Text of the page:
‘Because I want to know what happens next.’ by Ari Goelman
One month after I published The Path of Names I did an author visit at the New York City middle school where my sister teaches English. I did a brief presentation, read two passages from The Path of Names, and then opened it up for questions.
In planning the event, I worried about this part. What if no one asked questions? I teach at a local university, and I know the silence I sometimes get when I ask, ‘Any questions?” A moment before the class will have been full of quiet chatter, the clatter of keyboards, but suddenly, all is silence. Tumbleweeds drift through the ghost town where my class used to be.
In my recollection, middle school was not an easy place to show yourself to be interested in books. I went to middle school in the 1980s, and I have a distinct memory of a popular kid in my grade furtively borrowing fantasy books from me so his friends wouldn’t know he liked to read. In return, he’d loan me the latest Tom Clancy book, slipping it into my backpack when no one was looking.
Things seem to have changed. When I looked at the auditorium full of two hundred middle school students, and asked, “Any questions?” most of the students in the auditorium immediately held up their hands. It reminded me a little of the math class in the movie Better Off Dead, where everyone (except John Cusack’s character) has a question.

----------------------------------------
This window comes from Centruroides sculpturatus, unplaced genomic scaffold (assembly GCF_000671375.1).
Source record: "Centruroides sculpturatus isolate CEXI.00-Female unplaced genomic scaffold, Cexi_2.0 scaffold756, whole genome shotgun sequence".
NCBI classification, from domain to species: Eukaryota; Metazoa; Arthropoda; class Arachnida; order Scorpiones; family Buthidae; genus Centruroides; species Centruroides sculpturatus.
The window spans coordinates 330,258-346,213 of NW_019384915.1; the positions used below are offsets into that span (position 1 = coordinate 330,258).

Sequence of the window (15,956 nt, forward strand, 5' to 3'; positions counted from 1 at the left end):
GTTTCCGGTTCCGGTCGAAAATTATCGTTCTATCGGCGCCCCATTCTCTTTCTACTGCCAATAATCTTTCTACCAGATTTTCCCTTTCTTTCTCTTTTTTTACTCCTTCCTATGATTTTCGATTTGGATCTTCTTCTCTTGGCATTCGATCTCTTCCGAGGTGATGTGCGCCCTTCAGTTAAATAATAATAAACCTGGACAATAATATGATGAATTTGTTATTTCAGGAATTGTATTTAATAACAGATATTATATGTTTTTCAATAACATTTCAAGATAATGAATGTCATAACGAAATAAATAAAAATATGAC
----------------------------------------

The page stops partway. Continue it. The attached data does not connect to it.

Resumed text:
Their questions ranged from the easily answered (“When did you start writing?”), to the moderately hard-to-answer (“How long does it take you to write a novel?”), to the unfortunately unanswerable (“Where did you get the idea of combining a summer camp story with ghosts, mazes and the Lower East Side?”) The easiest question, though, had the shortest answer. One of the eighth graders asked, “What was it like to get your novel published?”
“Awesome,” I said.
Luckily, no one asked, ‘Why?’ Because, after a decade of effort, I’m still not 100% sure why I’ve been so determined to write and publish books.
It has something to do with the pleasure of connecting with other people – of writing a book that I would have loved to encounter when I was myself a middle grader who loved to read. (And who was totally unabashed about that love, contrary to the prevailing social winds of the time.) After publishing The Path of Names, it was great to get out in the world doing readings and connecting with young readers.
But that’s not all, nor even the biggest part of, what keeps me writing.
I think – I’m not sure about this – but I think it has something to do with the urge to know what happens next. When my oldest daughter was four or five, she went through a period where she would ask me ‘what happened next?’ at least a dozen times every day. Sometimes I was in the middle of telling her a story, sometimes it was by way of telling me I should be in the middle of telling her a story.
I think that desire – to find out what happens next – is what made me such a voracious reader, and what these days brings me to the computer to write. As a writer, I find there’s only one way to find out what happens next in the stories I’m telling. I might think I know where the story is going, but until I write it down, I’m never really sure.